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Clay Soils can be difficult to work with year-round but with a little knowledge and effort, they can be an asset to your garden and reward your hard work.
As heavy clay soils are dense, they can easily become waterlogged in winter and in summer if exposed to prolonged periods of dry weather can become very hard and crack. Therefore it is advisable to try and improve the structure and texture of the soil by mixing in some variety or varieties of organic matter.
Materials such as composted bark, straw and long manure can help to open the clay out and add nutrients. You can also add compost and garden waste such as leaf litter, general garden and household compost that will help, particularly if you do so alongside using coarser material such as manure.
If your clay soil is established with plants or trees and bushes and you can’t fully dig it out to improve it, you should make sure it is well covered with a generous layer of mulch such as garden compost or leaf mould or a high-quality topsoil. This will help to ensure the clay stays moist in the summer and will add more beneficial nutrients. Once laid, don’t try to dig it in and over a year or two you should see an improvement in your soil.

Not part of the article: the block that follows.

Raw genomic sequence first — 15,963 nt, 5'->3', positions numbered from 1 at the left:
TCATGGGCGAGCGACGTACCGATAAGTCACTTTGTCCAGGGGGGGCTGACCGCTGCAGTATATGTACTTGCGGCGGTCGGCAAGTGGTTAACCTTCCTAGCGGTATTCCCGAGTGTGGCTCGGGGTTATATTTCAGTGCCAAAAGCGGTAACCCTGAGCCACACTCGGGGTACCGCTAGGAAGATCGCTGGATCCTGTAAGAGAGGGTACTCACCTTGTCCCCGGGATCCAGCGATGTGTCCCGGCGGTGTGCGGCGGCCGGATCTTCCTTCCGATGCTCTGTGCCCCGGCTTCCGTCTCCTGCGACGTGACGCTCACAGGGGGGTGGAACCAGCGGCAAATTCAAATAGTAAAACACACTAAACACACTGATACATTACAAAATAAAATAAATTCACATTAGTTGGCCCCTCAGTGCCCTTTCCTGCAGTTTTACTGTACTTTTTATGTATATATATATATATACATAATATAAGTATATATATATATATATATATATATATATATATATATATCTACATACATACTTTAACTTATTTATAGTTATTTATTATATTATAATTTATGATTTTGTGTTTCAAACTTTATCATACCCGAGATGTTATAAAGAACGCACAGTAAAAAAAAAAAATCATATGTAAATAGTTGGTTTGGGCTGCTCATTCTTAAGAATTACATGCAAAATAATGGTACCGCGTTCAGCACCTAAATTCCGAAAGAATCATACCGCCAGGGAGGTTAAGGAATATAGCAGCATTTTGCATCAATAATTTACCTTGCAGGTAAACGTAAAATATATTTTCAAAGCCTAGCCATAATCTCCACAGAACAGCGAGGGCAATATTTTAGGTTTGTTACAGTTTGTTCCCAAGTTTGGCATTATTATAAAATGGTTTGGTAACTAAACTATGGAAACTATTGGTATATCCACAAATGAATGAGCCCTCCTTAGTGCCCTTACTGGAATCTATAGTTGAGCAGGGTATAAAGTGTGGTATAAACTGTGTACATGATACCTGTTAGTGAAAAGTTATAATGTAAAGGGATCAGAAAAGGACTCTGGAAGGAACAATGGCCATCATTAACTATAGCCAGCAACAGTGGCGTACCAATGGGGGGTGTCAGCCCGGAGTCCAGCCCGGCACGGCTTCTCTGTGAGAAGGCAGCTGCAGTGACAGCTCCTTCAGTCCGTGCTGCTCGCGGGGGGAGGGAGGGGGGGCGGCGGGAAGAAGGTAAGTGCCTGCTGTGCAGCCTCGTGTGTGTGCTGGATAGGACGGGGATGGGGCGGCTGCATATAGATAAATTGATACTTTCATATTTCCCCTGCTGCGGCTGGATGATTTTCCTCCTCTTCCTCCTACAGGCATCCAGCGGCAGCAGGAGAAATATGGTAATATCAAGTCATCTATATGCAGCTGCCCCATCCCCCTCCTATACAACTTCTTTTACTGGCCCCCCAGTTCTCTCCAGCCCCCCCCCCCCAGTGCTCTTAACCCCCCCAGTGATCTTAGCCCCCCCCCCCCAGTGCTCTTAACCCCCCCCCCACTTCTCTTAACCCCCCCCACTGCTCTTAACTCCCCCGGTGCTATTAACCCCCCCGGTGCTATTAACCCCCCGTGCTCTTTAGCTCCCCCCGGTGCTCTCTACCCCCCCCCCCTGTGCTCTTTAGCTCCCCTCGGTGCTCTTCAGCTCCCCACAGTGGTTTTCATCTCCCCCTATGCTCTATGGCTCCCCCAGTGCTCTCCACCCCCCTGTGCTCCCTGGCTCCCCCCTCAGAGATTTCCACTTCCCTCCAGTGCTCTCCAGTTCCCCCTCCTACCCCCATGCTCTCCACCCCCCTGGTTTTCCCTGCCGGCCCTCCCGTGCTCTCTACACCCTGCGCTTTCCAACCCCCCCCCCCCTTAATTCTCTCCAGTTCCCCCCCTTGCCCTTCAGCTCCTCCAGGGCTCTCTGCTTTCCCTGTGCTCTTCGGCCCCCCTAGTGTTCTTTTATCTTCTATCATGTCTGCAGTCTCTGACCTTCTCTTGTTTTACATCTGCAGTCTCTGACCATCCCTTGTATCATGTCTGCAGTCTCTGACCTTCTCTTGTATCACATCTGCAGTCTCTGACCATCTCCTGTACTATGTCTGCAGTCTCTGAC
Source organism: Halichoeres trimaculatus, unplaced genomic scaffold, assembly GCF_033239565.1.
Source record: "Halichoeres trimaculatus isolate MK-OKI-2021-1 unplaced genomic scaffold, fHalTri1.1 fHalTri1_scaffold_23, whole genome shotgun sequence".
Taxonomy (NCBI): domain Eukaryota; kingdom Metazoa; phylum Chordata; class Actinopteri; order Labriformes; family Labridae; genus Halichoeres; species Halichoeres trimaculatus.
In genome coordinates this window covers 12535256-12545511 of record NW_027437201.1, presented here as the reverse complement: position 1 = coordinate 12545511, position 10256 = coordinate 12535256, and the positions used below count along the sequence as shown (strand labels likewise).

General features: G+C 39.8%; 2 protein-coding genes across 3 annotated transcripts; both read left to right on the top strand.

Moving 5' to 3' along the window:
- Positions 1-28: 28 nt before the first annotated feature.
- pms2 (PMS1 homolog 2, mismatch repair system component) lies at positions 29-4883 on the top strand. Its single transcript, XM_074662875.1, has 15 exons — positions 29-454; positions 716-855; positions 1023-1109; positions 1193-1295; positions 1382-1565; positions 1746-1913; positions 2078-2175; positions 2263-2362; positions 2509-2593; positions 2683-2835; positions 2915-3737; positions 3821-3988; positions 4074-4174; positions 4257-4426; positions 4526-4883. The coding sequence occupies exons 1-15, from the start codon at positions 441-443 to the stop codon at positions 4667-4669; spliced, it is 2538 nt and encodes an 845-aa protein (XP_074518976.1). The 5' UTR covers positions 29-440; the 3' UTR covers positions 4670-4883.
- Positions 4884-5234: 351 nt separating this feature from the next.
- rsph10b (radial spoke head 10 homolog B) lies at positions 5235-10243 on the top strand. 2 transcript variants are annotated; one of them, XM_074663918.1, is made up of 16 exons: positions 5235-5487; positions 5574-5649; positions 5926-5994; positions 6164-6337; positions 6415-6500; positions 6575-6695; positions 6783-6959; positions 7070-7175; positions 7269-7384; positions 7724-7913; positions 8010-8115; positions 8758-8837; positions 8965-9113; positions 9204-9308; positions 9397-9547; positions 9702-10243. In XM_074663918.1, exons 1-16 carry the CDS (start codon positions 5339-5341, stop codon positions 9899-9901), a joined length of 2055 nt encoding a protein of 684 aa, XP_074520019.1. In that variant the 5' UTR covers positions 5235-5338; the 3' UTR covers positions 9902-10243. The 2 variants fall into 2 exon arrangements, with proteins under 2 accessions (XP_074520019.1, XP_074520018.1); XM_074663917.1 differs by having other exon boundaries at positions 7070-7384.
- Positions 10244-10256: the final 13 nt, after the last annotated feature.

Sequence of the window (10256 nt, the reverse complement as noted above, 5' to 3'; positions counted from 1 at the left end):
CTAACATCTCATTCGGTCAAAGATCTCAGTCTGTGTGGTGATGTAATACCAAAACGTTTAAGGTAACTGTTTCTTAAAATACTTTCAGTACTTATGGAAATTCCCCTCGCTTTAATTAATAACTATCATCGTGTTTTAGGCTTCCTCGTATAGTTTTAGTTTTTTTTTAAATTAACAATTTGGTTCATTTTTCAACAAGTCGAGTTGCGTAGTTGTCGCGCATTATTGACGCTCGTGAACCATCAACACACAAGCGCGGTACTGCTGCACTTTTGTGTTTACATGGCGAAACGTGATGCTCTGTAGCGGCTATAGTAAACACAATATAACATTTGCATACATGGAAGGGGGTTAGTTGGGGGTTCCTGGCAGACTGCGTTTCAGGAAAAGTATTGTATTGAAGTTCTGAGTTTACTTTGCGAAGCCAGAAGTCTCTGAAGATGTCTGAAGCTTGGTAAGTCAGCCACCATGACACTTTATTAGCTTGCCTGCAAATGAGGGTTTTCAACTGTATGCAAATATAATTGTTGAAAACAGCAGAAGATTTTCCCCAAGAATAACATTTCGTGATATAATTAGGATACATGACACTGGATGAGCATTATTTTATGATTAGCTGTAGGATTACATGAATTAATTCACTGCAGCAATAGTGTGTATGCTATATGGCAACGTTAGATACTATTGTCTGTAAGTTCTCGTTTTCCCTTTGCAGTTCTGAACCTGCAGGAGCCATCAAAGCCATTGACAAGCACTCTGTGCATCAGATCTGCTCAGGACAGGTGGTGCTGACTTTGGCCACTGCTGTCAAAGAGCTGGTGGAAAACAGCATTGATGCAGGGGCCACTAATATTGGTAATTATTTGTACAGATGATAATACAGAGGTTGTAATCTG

There are some techniques you can and should use with clay soil to get the best results for your plants.
When planting, make sure you have prepared the planting hole properly by breaking up the bottom and sides of the hole with a hand fork or pitchfork so you are not creating a reservoir for water to collect in and to help routes better establish themselves.
When planting in clay, try to avoid doing so in later autumn and winter when it is hard to ensure there is no waterlogging which could kill young plants in particular.
Clay soils are suited to a wide range of plants and trees. Most trees in the UK are fine in clay soils for example. Trees like Oak and Ash are fine in clay soil and apple trees will also fair well. Conifers like Pine will grow well as will a range of decorative trees.
Shrubs can grow very well in clay soils with some ideally suited to it, for example, hydrangea’s. Roses and a range of climbers are also known to grow well in clay soils, but we would suggest improving the soil with organic material first to give them more nutrients and to improve the structure.